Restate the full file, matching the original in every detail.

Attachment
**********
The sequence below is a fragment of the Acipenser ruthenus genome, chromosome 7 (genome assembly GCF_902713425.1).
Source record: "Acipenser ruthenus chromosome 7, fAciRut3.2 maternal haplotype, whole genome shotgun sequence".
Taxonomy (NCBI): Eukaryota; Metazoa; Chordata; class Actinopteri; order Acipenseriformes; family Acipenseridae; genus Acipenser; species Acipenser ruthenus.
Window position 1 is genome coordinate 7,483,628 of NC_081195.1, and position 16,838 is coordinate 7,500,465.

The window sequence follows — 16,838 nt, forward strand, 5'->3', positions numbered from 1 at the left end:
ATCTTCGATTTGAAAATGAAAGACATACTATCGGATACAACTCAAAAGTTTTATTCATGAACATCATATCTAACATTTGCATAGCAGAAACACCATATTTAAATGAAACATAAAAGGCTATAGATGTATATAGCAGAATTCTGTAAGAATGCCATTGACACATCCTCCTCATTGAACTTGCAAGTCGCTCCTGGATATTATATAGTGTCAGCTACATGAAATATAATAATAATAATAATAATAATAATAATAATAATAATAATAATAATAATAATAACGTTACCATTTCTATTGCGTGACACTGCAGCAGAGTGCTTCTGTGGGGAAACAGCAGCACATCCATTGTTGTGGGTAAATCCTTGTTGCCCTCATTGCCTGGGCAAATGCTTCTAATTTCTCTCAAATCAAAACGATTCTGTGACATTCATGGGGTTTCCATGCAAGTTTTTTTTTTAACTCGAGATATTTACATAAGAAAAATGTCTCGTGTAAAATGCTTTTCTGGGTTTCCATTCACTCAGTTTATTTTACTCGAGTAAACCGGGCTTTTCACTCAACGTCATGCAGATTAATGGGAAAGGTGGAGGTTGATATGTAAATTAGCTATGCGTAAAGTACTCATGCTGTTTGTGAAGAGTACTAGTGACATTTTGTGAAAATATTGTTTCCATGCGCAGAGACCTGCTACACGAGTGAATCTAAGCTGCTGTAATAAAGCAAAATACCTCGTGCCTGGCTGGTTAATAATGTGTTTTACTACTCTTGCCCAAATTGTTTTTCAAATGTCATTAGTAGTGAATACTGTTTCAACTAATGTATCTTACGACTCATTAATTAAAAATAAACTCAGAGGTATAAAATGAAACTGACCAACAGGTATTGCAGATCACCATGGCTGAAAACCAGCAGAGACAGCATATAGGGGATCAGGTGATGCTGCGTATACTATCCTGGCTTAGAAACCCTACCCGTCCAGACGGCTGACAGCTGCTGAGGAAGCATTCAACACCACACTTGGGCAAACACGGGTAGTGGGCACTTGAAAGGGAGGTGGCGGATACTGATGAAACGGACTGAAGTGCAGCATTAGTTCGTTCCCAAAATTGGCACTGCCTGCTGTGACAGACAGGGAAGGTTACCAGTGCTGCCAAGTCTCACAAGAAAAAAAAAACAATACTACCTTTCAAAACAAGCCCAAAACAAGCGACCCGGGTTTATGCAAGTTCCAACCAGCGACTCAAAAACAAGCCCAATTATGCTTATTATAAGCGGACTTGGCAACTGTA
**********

The sequence below is a fragment of the Acipenser ruthenus genome, chromosome 7 (genome assembly GCF_902713425.1).
Source record: "Acipenser ruthenus chromosome 7, fAciRut3.2 maternal haplotype, whole genome shotgun sequence".
Taxonomy (NCBI): Eukaryota; Metazoa; Chordata; class Actinopteri; order Acipenseriformes; family Acipenseridae; genus Acipenser; species Acipenser ruthenus.
Window position 1 is genome coordinate 7,483,628 of NC_081195.1, and position 16,838 is coordinate 7,500,465.

The window sequence follows — 16,838 nt, forward strand, 5'->3', positions numbered from 1 at the left end:
ATCTTCGATTTGAAAATGAAAGACATACTATCGGATACAACTCAAAAGTTTTATTCATGAACATCATATCTAACATTTGCATAGCAGAAACACCATATTTAAATGAAACATAAAAGGCTATAGATGTATATAGCAGAATTCTGTAAGAATGCCATTGACACATCCTCCTCATTGAACTTGCAAGTCGCTCCTGGATATTATATAGTGTCAGCTACATGAAATATAATAATAATAATAATAATAATAATAATAATAATAATAATAATAATAATAATAACGTTACCATTTCTATTGCGTGACACTGCAGCAGAGTGCTTCTGTGGGGAAACAGCAGCACATCCATTGTTGTGGGTAAATCCTTGTTGCCCTCATTGCCTGGGCAAATGCTTCTAATTTCTCTCAAATCAAAACGATTCTGTGACATTCATGGGGTTTCCATGCAAGTTTTTTTTTTAACTCGAGATATTTACATAAGAAAAATGTCTCGTGTAAAATGCTTTTCTGGGTTTCCATTCACTCAGTTTATTTTACTCGAGTAAACCGGGCTTTTCACTCAACGTCATGCAGATTAATGGGAAAGGTGGAGGTTGATATGTAAATTAGCTATGCGTAAAGTACTCATGCTGTTTGTGAAGAGTACTAGTGACATTTTGTGAAAATATTGTTTCCATGCGCAGAGACCTGCTACACGAGTGAATCTAAGCTGCTGTAATAAAGCAAAATACCTCGTGCCTGGCTGGTTAATAATGTGTTTTACTACTCTTGCCCAAATTGTTTTTCAAATGTCATTAGTAGTGAATACTGTTTCAACTAATGTATCTTACGACTCATTAATTAAAAATAAACTCAGAGGTATAAAATGAAACTGACCAACAGGTATTGCAGATCACCATGGCTGAAAACCAGCAGAGACAGCATATAGGGGATCAGGTGATGCTGCGTATACTATCCTGGCTTAGAAACCCTACCCGTCCAGACGGCTGACAGCTGCTGAGGAAGCATTCAACACCACACTTGGGCAAACACGGGTAGTGGGCACTTGAAAGGGAGGTGGCGGATACTGATGAAACGGACTGAAGTGCAGCATTAGTTCGTTCCCAAAATTGGCACTGCCTGCTGTGACAGACAGGGAAGGTTACCAGTGCTGCCAAGTCTCACAAGAAAAAAAAAACAATACTACCTTTCAAAACAAGCCCAAAACAAGCGACCCGGGTTTATGCAAGTTCCAACCAGCGACTCAAAAACAAGCCCAATTATGCTTATTATAAGCGGACTTGGCAACTGTA